On Faith, Science, and Looking for Truth
Several months ago I found myself locked in a conversation with two atheists about my age. One of the topics discussed was whether or not there is absolute truth regarding morality. An argument that one of the young men presented was that morality has been defined in a vast number of ways by different cultures and in different eras. Thus, it seems very unlikely that there are true, objective moral principles. The heart of his argument was that because humankind has struggled so thoroughly to define morality, objective moral principles must simply not exist. He extended the same argument to religion; because different societies have had such different ideas about religion, there must be no true religion.
I was admittedly somewhat surprised by the justification that my conversation partner was using to defend his belief that there is no absolute truth regarding moral principles and religion. The reason that his argument surprised me was that like myself, the young man was a college student studying the natural sciences. Therefore, he inevitably would have learned about the vast number of models that have been proposed throughout history to try to describe different scientific principles. For instance, in the first fifteen years of the twentieth century alone, four different models of the atom were proposed. The first model, called the cubic model, depicted the atom as a cube with electrons located at the eight corners. Next came the plum pudding model which viewed the atom as a positively-charged circle with electrons scattered throughout the circle. After this model came Rutherford’s model which described the atom as a circle with a positively charged nucleus in the center and electrons scattered around the nucleus. Finally, the Bohr model asserted that the atom is a positively-charged center surrounded by electrons which orbited the nucleus in circles. The current model of the atom, which differs from all of these models, depicts the atom as a dense, positively charged nucleus surrounded by electrons which exist primarily in regions called orbitals.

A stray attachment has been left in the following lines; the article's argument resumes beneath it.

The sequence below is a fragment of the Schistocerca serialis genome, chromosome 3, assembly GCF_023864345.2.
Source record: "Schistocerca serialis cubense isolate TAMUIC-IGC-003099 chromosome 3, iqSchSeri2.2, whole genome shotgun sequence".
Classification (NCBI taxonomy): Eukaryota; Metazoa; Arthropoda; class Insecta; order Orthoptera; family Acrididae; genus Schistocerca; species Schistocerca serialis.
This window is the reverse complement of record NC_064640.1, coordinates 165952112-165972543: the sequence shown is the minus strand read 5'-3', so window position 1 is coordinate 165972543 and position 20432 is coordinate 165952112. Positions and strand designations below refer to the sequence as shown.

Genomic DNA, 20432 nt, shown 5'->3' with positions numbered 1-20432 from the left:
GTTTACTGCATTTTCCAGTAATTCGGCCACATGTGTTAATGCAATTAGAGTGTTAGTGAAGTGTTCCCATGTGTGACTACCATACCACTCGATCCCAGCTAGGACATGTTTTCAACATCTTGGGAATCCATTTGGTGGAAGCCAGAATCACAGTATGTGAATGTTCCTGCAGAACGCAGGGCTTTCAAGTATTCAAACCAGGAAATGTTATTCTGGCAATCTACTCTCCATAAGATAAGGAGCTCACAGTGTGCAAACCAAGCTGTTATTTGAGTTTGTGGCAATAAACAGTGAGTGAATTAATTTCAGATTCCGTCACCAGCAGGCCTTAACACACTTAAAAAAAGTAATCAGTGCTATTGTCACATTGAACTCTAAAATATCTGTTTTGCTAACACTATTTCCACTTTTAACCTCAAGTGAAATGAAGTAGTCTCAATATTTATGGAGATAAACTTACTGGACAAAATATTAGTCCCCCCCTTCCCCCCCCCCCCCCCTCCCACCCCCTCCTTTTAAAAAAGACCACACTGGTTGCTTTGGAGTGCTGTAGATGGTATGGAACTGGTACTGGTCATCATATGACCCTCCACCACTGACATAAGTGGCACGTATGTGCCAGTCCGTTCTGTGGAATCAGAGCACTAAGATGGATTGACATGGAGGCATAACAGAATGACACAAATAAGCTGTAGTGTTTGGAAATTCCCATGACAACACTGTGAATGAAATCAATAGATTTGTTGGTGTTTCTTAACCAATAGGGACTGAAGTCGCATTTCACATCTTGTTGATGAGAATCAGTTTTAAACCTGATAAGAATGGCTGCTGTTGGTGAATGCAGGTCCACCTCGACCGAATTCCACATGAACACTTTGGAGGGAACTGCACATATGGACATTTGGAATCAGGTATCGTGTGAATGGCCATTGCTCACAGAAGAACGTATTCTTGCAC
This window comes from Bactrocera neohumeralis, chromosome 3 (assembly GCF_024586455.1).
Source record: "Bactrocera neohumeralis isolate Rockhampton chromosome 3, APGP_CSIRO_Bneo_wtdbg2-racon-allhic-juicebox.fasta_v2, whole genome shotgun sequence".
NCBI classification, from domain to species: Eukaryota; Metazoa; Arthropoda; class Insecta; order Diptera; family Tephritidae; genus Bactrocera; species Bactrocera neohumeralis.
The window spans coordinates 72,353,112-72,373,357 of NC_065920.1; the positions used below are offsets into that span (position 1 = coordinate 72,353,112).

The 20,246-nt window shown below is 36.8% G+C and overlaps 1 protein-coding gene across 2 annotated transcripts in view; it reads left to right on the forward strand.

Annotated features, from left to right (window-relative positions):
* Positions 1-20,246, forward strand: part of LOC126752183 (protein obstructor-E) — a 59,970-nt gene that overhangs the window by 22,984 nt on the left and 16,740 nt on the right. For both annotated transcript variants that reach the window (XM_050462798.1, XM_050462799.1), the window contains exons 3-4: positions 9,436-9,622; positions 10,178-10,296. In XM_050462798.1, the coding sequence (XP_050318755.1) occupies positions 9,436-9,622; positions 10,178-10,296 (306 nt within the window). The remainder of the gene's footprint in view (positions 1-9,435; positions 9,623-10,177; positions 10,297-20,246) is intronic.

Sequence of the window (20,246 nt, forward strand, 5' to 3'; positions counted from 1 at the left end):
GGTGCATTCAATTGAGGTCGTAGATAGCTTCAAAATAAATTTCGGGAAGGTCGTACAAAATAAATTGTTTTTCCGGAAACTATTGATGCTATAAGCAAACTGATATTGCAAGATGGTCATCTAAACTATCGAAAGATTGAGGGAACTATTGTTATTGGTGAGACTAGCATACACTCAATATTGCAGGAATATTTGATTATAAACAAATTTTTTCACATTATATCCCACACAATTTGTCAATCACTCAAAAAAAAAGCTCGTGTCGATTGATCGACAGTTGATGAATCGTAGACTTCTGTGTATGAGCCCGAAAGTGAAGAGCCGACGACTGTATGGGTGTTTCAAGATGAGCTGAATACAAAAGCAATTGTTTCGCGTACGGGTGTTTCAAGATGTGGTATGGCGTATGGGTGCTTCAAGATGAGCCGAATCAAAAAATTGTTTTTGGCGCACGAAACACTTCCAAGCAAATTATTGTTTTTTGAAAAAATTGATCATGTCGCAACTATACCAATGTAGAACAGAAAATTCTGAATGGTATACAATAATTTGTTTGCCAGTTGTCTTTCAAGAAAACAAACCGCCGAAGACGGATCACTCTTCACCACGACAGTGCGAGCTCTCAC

Even something as fundamental to science as the structure of the atom has been subject to a wide range of different models over time. However, it seems that very few individuals would argue that the actual structure of the atom has changed. Humankind has had a difficult time coming to understand what that true nature is. Regardless, our struggle to describe the atom does not eliminate the fact that the atom actually does have a true nature. Similarly, the fact that so many different ideas have been proposed regarding the nature of God and how we are to live in response to Him does not indicate that God does not have a true nature.
One of the questions that I have wrestled with for some time now, and have observed others wrestling with is this: how can we possibly believe that Christianity is true in a world where people believe so many different things? I hold the opinion that, like the atom, the premise that so many belief systems have been proposed does not negate the fact that one of these systems has to be true. Just as the atom has not changed even though our models for it have changed, the true nature of God has remained the same throughout time, throughout the changing of eras and cultures. The fact that so many views have existed about the true nature of God is not a defeater for a kind of objective truth.